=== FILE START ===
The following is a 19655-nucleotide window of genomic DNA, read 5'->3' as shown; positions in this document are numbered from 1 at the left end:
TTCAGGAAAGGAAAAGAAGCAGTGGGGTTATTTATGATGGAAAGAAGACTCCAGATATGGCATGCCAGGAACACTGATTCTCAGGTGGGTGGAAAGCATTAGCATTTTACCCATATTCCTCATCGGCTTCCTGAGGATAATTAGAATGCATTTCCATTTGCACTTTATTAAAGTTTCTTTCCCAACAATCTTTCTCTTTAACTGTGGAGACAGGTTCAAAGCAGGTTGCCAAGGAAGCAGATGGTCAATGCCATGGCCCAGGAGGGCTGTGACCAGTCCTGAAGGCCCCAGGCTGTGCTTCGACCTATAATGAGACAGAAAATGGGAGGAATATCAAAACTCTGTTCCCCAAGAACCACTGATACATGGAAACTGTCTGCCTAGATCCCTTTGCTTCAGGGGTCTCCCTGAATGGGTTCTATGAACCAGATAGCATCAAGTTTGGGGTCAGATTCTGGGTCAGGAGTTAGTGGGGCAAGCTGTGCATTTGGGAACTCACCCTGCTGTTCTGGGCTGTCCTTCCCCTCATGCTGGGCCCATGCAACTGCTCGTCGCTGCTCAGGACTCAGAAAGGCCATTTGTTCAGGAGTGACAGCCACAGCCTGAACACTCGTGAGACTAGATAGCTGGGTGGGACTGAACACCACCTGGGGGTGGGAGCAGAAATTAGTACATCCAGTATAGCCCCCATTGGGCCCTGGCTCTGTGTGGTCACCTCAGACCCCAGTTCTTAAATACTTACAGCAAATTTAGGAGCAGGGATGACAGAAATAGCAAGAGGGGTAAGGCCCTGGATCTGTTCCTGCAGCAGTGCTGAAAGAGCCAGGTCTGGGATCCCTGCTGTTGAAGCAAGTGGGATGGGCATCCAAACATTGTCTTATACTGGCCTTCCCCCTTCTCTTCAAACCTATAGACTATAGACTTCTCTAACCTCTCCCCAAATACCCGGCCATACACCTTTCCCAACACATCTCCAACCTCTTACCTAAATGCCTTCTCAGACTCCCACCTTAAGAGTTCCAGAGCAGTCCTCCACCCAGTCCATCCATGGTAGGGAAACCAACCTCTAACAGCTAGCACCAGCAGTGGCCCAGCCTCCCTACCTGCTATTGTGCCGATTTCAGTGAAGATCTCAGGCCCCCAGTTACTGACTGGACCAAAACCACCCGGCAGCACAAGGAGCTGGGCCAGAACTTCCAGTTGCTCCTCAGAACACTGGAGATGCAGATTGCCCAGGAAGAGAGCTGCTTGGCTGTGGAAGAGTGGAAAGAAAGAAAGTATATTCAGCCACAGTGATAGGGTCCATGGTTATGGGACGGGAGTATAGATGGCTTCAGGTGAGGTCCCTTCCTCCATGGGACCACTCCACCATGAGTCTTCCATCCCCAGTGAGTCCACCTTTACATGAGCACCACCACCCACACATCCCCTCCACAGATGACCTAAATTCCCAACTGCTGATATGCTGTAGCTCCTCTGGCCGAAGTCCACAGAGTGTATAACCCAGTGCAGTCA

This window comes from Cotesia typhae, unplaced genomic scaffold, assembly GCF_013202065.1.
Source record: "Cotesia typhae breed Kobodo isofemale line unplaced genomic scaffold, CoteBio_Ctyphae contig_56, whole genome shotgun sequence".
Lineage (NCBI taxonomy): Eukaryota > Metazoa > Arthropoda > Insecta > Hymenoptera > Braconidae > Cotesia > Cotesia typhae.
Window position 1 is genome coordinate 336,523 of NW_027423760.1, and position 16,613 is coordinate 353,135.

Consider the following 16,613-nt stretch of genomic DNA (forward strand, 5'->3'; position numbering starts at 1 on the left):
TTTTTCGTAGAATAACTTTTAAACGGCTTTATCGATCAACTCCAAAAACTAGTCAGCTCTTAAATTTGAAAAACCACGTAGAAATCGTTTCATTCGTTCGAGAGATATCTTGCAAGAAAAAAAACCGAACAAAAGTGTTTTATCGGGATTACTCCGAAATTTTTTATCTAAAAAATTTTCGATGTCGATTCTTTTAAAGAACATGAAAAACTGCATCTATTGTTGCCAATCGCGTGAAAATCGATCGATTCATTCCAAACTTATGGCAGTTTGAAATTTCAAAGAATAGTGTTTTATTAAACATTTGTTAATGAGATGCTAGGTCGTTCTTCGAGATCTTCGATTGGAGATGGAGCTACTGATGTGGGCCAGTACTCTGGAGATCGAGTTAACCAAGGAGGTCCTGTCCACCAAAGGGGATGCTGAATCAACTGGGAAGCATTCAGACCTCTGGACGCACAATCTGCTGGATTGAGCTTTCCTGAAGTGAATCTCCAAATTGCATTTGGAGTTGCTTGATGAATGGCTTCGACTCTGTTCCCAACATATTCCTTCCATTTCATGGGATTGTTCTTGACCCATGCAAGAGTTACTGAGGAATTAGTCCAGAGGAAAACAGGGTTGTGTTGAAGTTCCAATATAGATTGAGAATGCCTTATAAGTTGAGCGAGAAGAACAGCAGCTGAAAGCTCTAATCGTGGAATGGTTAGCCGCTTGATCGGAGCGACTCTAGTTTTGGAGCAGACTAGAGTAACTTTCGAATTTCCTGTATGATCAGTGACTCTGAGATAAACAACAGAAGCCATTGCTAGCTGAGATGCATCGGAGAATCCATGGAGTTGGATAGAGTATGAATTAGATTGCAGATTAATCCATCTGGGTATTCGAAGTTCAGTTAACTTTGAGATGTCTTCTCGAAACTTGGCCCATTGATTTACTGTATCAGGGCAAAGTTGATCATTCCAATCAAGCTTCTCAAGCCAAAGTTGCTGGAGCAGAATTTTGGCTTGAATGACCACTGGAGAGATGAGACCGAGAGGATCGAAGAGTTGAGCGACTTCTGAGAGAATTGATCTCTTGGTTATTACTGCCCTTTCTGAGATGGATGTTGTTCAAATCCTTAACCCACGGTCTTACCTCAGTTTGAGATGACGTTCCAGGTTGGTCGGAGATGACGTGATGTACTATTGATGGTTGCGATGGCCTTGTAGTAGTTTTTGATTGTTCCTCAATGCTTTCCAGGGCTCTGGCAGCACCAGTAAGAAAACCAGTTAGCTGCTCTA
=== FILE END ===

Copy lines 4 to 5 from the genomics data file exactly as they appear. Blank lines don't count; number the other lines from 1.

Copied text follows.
Source record: "Cotesia typhae breed Kobodo isofemale line unplaced genomic scaffold, CoteBio_Ctyphae contig_56, whole genome shotgun sequence".
Lineage (NCBI taxonomy): Eukaryota > Metazoa > Arthropoda > Insecta > Hymenoptera > Braconidae > Cotesia > Cotesia typhae.